The state (or rather whoever is controlling it) seems thus to have decided that if the ruling family is unable to appease both sets of Sunnis--both those who disagree with what is perceived to be its lax security response, and those who harbor substantive political misgivings independent of this concern--that it will have to take steps to propitiate at least the former group, which then conveniently can be mobilized against the latter, more reform-minded Sunnis, who may be branded "traitors" or fools duped by the opposition. (Note the state-sponsored Sunni reaction against al-Tamimi, for example, or better yet the state's handling of Muhammad Al Bu Flasa and Ebrahim Sharif in the early days of the uprising.)
It is under this backdrop, I would argue, that one should understand the government's recent escalation against the opposition, which includes the arrest of Nabeel Rajab, the increased use of bird-shot against demonstrators, and of course the prime minister's recent direct threat to Sh. 'Isa Qasim and other "clerics [who] incite violence, sectarianism, harm the economy, and insult the judiciary and constitutional institutions." The statement, carried on BNA, said that "[t]he cabinet instructed ministries to take legal measures if these violations continue, affirming its total rejection of any bargaining over the nation's security and unity." To be sure, the arrest of 'Isa Qasim would buy the government at least a year of gratitude from pro-government Sunnis (see this celebratory forum thread, for example)!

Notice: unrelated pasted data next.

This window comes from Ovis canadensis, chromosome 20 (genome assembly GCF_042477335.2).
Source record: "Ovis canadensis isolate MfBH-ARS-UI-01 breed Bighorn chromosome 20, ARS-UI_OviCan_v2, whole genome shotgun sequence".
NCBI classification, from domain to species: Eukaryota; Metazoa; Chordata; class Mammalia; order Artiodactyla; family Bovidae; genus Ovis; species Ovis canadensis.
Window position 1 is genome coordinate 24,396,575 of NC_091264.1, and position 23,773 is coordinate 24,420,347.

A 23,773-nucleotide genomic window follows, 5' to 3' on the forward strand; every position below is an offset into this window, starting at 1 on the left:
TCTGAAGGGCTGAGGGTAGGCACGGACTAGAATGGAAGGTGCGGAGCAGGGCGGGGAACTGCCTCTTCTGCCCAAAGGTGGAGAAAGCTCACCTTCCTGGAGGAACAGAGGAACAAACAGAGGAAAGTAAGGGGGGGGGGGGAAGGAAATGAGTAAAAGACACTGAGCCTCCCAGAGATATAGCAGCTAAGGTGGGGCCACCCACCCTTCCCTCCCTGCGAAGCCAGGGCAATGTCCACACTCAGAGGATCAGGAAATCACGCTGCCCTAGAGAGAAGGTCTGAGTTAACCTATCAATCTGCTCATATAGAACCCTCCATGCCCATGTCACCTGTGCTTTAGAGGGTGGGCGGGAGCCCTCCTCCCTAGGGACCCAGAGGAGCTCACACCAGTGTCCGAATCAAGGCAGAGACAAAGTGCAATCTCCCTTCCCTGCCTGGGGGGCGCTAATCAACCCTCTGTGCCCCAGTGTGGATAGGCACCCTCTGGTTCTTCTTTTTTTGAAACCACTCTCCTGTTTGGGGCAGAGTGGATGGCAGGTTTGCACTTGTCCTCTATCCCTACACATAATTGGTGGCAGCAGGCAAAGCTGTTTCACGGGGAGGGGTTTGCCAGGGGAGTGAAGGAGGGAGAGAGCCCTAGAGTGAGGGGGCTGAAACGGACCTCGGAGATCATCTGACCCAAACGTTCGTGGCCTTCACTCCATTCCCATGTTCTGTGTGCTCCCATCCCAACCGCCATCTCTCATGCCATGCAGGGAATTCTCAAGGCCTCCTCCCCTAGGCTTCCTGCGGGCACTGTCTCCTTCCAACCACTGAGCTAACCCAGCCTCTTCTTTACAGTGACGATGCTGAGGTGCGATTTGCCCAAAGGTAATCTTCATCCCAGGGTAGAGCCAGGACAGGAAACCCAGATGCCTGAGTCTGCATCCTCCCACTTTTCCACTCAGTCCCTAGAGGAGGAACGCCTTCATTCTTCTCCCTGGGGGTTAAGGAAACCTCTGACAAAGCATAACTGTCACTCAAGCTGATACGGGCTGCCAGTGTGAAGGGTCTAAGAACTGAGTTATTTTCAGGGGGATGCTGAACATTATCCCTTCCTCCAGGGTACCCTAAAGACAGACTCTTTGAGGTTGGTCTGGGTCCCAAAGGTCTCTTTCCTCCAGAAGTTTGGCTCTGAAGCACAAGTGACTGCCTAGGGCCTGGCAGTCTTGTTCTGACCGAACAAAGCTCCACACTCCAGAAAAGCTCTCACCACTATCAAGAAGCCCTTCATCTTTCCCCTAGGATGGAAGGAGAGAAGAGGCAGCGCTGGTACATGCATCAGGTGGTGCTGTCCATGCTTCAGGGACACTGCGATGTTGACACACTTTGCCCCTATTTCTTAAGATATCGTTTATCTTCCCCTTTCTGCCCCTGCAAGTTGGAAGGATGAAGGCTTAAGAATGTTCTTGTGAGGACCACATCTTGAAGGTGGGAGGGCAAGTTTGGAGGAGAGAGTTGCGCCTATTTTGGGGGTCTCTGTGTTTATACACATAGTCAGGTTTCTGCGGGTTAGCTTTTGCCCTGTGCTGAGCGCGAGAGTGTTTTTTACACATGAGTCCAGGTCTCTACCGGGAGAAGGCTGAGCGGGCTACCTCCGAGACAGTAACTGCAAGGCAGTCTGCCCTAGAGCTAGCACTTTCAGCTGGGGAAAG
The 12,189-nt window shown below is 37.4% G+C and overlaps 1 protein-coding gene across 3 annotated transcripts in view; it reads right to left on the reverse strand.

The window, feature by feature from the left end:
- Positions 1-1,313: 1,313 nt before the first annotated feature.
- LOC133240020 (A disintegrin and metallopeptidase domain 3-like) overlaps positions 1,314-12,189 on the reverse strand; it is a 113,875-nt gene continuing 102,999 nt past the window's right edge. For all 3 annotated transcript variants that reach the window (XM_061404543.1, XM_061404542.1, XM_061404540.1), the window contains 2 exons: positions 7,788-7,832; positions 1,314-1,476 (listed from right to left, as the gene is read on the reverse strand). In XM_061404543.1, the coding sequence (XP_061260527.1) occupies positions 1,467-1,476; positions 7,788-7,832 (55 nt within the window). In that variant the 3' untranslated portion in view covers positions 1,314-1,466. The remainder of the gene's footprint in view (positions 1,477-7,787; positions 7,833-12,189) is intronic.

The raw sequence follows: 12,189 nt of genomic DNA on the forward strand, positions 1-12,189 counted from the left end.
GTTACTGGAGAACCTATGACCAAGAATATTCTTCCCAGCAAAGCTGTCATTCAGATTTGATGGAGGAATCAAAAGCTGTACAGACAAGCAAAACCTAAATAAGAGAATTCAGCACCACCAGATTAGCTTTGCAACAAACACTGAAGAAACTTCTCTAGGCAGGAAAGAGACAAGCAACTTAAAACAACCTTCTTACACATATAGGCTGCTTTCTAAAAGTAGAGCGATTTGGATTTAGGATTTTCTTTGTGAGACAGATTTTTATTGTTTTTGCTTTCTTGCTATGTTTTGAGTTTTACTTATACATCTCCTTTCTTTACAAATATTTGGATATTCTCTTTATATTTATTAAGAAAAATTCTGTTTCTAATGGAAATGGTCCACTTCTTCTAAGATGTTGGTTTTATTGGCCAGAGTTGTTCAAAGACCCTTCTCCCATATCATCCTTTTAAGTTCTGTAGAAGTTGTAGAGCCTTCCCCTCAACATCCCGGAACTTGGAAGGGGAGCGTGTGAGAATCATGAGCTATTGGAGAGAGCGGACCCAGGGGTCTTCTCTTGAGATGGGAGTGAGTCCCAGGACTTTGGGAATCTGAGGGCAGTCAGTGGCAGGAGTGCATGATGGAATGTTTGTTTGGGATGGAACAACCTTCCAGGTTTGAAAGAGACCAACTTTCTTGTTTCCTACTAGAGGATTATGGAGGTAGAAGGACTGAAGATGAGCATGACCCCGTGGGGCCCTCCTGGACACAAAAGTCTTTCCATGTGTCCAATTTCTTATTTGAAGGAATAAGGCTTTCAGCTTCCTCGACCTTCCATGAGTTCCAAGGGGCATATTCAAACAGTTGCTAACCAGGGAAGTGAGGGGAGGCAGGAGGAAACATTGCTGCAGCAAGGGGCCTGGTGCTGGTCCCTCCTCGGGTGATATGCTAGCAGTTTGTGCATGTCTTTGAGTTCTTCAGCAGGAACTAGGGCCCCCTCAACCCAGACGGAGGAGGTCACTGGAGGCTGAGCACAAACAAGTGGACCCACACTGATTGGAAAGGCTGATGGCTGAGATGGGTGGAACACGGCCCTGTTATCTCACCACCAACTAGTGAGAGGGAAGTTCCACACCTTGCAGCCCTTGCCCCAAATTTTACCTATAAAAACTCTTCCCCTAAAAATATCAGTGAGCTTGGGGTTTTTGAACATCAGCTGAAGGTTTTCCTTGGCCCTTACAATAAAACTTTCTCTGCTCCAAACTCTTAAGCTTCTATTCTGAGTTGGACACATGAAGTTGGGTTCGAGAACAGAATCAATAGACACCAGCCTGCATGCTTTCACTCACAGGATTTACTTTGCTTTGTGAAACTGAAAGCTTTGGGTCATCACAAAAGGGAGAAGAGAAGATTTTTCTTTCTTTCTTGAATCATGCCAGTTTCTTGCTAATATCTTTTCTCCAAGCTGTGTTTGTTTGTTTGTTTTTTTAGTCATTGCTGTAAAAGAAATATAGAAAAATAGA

In short, those in control of Bahrain seem to have come to the conclusion that not only the state's previous policies, but indeed its entire political strategy since the initiation of King Hamad's ostensible reform project in 2001, is no longer working. Whether this is because the faction led by King Hamad has been overruled, or because it has finally come over to the view of more security-minded members of the Al Khalifa, the upshot is the same: Bahrain will seek to address the current crisis within a security--rather than a political--framework, for it is only through such an effort, by this thinking, that stability (or something like it) can be achieved. And so long as the country is under no external pressure to alter this new course, there would seem to be little reason to abandon it.